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UK Colonialism Legacies

We are still reminded of the consequences of British colonialism with the ongoing volatile situations in places such as Indian-controlled Kashmir and Hong Kong. Hong Kong and Kashmir share the same legacy, that of imperialism in Asia, and the locals are still paying for the mess that the British left behind during its days of unbridled colonialism. Unlike Hong Kong, India – including Kashmir – went from being a colonial subject to an independent country. Following independence, the unique cultural region of Kashmir turned out to be a very difficult problem for India and its policy of assimilation. So, New Delhi resorted to the same conceptual tactics perpetrated against them while under British rule: military occupation and limitations on free speech. Hence, earlier this month, a presidential decree revoked Article 370 of India’s constitution, which guaranteed special rights to the Muslim-majority Kashmir region, including the right to its own constitution and autonomy to make laws on all matters, except defense, communications and foreign affairs. Pakistani Prime Minister, Imran Khan, in return, censured India’s ‘illegal’ Kashmir move, vowing to fight the decision, including at the UN Security Council. Khan said the move was in breach of international law, adding that he feared ethnic cleansing by India. The Foreign and Commonwealth Office (FCO) has merely expressed “concern” about India’s decision to strip Kashmir of its special status, which was guaranteed by Article 370 of the Indian constitution. Meanwhile, heading into 11 weeks of demonstrations in Hong Kong, Britain has consistently supported anti-ChinaContinue reading

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Narendra Modi - India Politics News Headlines

The achingly beautiful Himalayan valley was flooded with soldiers and roadblocks of razor wire. Phone lines were cut, internet connections switched off, politicians arrested. Public gatherings were banned. The prime minister of the world’s largest democracy had clamped down on Kashmir to near-totalitarian levels. And Narendra Modi’s country reacted with roaring approval: As he had Kashmir stripped of statehood and its special constitutional status, even some of his political opponents were calling out support. Modi, a Hindu nationalist by the time he was 10 years old, had upended life in India’s only Muslim-majority state, flexing those nationalist muscles for his millions of followers. They loved him for it. “All of Kashmir is ours!” a jubilant middle-aged demonstrator, draped in the saffron-colored scarf of a Hindu, shouted during a New Delhi street celebration just before Parliament voted to end Kashmir’s decades of semi-autonomy. “Modi has fulfilled another promise,” said a more quiet-spoken supporter, Sushanto Sen, a retired senior manager with an aerospace and defense company, who lives in the crowded north Indian city of Lucknow. “Kashmir is part of India, and whatever rules apply to us should apply to others too.” To his critics, Modi is an authoritarian manipulator who wants to turn India into an avowedly Hindu nation. But to his supporters, Modi is an incorruptible ascetic unafraid to tell the truth — a man who understands what it means to be poor but, like so many of his supporters, wants India to be treated with respect by the restContinue reading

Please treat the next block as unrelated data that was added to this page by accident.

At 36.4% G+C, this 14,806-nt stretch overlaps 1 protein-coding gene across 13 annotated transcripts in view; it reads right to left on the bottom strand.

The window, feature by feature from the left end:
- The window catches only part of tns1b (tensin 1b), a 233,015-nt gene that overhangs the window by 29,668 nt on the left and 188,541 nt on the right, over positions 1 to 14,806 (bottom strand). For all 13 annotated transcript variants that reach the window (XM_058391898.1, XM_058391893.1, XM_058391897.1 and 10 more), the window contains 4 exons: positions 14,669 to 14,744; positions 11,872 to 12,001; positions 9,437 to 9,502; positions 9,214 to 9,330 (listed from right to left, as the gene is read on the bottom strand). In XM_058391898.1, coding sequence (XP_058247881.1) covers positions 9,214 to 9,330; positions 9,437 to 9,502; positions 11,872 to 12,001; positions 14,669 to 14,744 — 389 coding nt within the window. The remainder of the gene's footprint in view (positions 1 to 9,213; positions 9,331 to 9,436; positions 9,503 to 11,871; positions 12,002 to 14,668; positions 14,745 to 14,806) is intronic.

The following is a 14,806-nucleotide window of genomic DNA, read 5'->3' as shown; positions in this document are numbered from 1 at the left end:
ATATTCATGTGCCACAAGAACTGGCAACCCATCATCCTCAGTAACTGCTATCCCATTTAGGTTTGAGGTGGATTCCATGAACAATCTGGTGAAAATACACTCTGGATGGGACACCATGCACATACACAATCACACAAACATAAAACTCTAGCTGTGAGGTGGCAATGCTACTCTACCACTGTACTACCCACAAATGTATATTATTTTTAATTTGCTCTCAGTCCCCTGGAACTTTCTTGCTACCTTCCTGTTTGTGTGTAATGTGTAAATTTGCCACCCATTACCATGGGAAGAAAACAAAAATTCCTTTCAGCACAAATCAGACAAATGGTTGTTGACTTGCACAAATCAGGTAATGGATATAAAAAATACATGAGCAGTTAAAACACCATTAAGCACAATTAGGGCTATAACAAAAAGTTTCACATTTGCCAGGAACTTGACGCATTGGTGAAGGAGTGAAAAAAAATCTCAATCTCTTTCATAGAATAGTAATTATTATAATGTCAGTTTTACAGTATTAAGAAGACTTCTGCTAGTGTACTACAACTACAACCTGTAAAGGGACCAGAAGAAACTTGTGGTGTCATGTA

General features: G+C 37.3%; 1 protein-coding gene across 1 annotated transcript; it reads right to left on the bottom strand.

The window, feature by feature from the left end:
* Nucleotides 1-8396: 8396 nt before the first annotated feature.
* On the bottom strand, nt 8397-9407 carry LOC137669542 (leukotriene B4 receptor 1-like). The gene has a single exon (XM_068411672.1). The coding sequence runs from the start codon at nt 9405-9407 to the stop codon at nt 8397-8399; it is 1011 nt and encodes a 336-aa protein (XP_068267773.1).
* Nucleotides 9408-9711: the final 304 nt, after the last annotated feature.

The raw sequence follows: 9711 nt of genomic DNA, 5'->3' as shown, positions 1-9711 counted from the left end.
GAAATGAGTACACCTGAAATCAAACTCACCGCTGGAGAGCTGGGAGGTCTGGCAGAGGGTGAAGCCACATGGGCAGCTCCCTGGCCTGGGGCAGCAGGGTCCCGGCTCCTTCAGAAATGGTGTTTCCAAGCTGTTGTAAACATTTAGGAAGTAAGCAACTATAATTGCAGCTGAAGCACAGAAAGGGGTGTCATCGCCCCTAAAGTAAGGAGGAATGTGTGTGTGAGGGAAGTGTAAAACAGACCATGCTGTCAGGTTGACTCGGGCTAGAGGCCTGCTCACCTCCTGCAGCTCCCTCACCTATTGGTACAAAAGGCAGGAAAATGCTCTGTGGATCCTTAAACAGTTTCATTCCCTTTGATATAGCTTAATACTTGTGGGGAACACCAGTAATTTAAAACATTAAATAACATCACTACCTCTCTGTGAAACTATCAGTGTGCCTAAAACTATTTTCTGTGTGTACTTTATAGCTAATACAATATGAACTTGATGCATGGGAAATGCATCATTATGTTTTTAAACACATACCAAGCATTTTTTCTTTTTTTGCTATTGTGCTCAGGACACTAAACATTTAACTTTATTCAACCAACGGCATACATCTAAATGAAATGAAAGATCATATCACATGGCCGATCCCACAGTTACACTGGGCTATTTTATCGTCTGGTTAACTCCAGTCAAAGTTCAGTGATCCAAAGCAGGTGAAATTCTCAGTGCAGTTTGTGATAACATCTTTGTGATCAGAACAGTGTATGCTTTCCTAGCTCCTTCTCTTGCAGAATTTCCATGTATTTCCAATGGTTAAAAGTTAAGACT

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Indian-Controlled Kashmir News

In India’s curfew-smothered Kashmir valley, even the freedom to mourn the dead has been shut down. When his father suddenly passed away this week in Srinagar, Irfan Ahmad Bhat’s grief was compounded by a military lockdown that not only prevented family members gathering to pay their respects, but also meant many could not be told he had died. “My greatest regret is that my father’s close relatives could not see his face one last time or perform his last rites,” Bhat told AFP. “This should not have happened.” Srinagar is coming up to one week without internet or phones — the city’s 1.5 million people cooped up in their homes unless they have a curfew pass. The lockdown and communications blackout is being enforced by tens of thousands of troops that New Delhi’s Hindu-nationalist government deployed to back its move on Monday to strip the Muslim-majority territory of its autonomy. So tight are the restrictions that Bhat said he had only been able to inform four family members who live in Srinagar that his 58-year-old father had passed away. The proper mourning period can only end when the whole family has been told, but “I don’t know how long that will take,” he added tearfully. Wired in Kashmiris are used to mourning. The region has been bedevilled by a three-decade-old insurgency that has left tens of thousands dead. But the inability to observe basic funeral rites is a stark illustration of the severity of the current clampdown that has transformedContinue reading